Leptin and other pro inflammatory biomakers for chronic fatigue syndrome

Researchers identify biomarkers associated with chronic fatigue syndrome severity

Stanford investigators used high-throughput analysis to link inflammation to chronic fatigue syndrome, a difficult-to-diagnose disease with no known cure.

Man in a lab coat sitting near a microscope with a woman in a lab coat in the background

Jose Montoya and his colleagues have found evidence inflammation may be the culprit behind chronic fatigue syndrome, a disease with no known cure.
Steve Fisch

Researchers at the Stanford University School of Medicine have linked chronic fatigue syndrome to variations in 17 immune-system signaling proteins, or cytokines, whose concentrations in the blood correlate with the disease’s severity.

The findings provide evidence that inflammation is a powerful driver of this mysterious condition, whose underpinnings have eluded researchers for 35 years.

The findings, described in a study published online July 31 in the Proceedings of the National Academy of Sciences, could lead to further understanding of this condition and be used to improve the diagnosis and treatment of the disorder, which has been notably difficult.

More than 1 million people in the United States suffer from chronic fatigue syndrome, also known as myalgic encephomyelitis and designated by the acronym ME/CFS. It is a disease with no known cure or even reliably effective treatments. Three of every four ME/CFS patients are women, for reasons that are not understood. It characteristically arises in two major waves: among adolescents between the ages of 15 and 20, and in adults between 30 and 35. The condition typically persists for decades.

“Chronic fatigue syndrome can turn a life of productive activity into one of dependency and desolation,” said Jose Montoya, MD, professor of infectious diseases, who is the study’s lead author. Some spontaneous recoveries occur during the first year, he said, but rarely after the condition has persisted more than five years.

The study’s senior author is Mark Davis, PhD, professor of immunology and microbiology and director of Stanford’s Institute for Immunity, Transplantation and Infection.

‘Solid basis for a diagnostic blood test’

“There’s been a great deal of controversy and confusion surrounding ME/CFS — even whether it is an actual disease,” said Davis. “Our findings show clearly that it’s an inflammatory disease and provide a solid basis for a diagnostic blood test.”

Many, but not all, ME/CFS patients experience flulike symptoms common in inflammation-driven diseases, Montoya said. But because its symptoms are so diffuse —sometimes manifesting as heart problems, sometimes as mental impairment nicknamed “brain fog,” other times as indigestion, diarrhea, constipation, muscle pain, tender lymph nodes and so forth — it often goes undiagnosed, even among patients who’ve visited a half-dozen or more different specialists in an effort to determine what’s wrong with them.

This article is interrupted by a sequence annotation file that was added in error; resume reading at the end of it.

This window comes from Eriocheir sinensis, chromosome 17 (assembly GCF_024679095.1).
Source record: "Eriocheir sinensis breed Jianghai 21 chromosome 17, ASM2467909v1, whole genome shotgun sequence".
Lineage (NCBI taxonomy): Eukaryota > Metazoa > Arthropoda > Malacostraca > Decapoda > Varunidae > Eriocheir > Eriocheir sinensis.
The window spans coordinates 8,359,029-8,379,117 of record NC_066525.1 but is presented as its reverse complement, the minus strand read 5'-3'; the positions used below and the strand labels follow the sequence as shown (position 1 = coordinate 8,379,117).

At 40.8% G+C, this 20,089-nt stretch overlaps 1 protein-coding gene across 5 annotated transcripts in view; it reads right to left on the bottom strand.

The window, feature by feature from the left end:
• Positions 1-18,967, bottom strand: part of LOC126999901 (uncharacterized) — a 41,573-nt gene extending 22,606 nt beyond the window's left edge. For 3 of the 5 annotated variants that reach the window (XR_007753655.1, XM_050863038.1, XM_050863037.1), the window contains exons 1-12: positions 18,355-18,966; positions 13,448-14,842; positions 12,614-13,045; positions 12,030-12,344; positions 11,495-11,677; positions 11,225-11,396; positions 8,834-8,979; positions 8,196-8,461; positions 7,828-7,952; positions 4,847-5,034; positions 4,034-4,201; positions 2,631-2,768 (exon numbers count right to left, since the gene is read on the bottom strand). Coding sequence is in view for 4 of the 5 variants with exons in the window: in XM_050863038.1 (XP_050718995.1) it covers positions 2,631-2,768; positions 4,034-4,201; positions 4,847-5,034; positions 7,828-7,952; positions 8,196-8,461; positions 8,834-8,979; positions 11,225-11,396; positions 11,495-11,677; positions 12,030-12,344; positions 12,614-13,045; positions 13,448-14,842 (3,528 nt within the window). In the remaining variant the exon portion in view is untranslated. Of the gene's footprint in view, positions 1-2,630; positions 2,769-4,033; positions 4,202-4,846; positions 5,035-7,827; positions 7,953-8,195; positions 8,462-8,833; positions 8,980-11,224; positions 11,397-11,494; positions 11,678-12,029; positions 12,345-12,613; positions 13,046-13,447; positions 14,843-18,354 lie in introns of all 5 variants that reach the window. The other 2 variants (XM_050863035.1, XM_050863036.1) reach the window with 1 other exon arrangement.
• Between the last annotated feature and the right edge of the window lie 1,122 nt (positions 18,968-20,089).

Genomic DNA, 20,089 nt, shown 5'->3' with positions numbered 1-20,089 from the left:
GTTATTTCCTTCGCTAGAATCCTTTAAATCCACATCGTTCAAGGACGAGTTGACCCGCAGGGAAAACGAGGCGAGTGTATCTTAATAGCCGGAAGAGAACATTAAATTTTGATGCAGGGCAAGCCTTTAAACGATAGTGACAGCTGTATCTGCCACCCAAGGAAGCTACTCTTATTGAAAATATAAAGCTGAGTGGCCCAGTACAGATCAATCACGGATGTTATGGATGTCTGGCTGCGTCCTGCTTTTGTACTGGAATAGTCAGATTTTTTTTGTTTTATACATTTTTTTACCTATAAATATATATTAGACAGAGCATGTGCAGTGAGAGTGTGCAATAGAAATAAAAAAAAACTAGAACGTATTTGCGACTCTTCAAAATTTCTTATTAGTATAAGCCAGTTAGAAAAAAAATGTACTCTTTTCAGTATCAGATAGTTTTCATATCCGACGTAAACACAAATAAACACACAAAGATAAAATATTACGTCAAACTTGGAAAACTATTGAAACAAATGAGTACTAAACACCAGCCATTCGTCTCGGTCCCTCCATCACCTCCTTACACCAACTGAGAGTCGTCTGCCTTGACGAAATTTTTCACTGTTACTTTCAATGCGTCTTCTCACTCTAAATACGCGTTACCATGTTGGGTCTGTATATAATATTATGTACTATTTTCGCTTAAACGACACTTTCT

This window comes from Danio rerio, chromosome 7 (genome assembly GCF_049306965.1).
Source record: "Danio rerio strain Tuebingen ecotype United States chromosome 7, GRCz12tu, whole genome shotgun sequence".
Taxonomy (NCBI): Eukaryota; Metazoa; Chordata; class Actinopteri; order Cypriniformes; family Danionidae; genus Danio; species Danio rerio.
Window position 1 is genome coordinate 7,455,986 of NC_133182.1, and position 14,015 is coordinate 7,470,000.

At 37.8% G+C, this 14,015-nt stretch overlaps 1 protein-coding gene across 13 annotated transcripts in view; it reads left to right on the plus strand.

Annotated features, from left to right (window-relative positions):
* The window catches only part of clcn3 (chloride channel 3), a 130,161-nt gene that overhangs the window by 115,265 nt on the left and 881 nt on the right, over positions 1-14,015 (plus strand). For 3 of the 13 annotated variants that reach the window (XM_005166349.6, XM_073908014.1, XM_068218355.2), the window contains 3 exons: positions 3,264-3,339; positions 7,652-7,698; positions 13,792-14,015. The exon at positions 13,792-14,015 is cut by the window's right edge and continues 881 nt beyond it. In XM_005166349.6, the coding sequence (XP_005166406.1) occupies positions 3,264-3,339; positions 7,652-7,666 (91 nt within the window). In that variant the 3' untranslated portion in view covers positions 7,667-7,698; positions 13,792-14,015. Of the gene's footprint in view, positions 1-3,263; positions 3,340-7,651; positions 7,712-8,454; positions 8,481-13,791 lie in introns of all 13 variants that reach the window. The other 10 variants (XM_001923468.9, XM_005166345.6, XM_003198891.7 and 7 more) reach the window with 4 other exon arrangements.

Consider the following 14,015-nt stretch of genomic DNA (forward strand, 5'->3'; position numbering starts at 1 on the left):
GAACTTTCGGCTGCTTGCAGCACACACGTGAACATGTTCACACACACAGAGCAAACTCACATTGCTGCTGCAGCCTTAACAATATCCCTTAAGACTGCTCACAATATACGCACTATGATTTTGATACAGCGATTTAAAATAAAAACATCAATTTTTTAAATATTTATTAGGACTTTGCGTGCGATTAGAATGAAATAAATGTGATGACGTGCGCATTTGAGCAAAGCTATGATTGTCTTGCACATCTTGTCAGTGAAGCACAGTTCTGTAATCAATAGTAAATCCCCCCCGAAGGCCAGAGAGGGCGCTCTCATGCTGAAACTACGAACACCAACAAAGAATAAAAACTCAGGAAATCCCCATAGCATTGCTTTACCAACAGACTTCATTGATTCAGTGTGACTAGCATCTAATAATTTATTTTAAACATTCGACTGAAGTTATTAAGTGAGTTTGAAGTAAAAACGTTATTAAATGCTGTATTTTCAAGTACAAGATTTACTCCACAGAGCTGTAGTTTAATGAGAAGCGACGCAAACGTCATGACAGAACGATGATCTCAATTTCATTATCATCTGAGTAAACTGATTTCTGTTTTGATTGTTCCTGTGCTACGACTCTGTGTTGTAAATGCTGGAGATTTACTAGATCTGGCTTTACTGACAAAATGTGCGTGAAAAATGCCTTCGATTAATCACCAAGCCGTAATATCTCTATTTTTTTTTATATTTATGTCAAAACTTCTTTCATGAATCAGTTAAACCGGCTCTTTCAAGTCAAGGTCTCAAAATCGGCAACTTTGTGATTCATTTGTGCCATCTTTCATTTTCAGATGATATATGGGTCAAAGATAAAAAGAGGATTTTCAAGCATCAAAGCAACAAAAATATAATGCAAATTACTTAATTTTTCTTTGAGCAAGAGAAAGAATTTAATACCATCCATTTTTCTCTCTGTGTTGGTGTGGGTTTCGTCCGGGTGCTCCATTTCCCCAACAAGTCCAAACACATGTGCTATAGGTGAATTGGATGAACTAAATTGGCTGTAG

Mark Davis

Mark Davis

Montoya, who oversees the Stanford ME/CFS Initiative, came across his first ME/CFS patient in 2004, an experience he said he’s never forgotten.

“I have seen the horrors of this disease, multiplied by hundreds of patients,” he said. “It’s been observed and talked about for 35 years now, sometimes with the onus of being described as a psychological condition. But chronic fatigue syndrome is by no means a figment of the imagination. This is real.”

Antivirals, anti-inflammatories and immune-modulating drugs have led to symptomatic improvement in some cases, Montoya said. But no single pathogenic agent that can be fingered as the ultimate ME/CFS trigger has yet been isolated, while previous efforts to identify immunological abnormalities behind the disease have met with conflicting and confusing results.

Still, the sporadic effectiveness of antiviral and anti-inflammatory drugs has spurred Montoya to undertake a systematic study to see if the inflammation that’s been a will-o’-the-wisp in those previous searches could be definitively pinned down.

To attack this problem, he called on Davis, who helped create the Human Immune Monitoring Center. Since its inception a decade ago, the center has served as an engine for large-scale, data-intensive immunological analysis of human blood and tissue samples. Directed by study co-author Holden Maecker, PhD, a professor of microbiology and immunology, the center is equipped to rapidly assess gene variations and activity levels, frequencies of numerous immune cell types, blood concentrations of scores of immune proteins, activation states of intercellular signaling models, and more on a massive scale.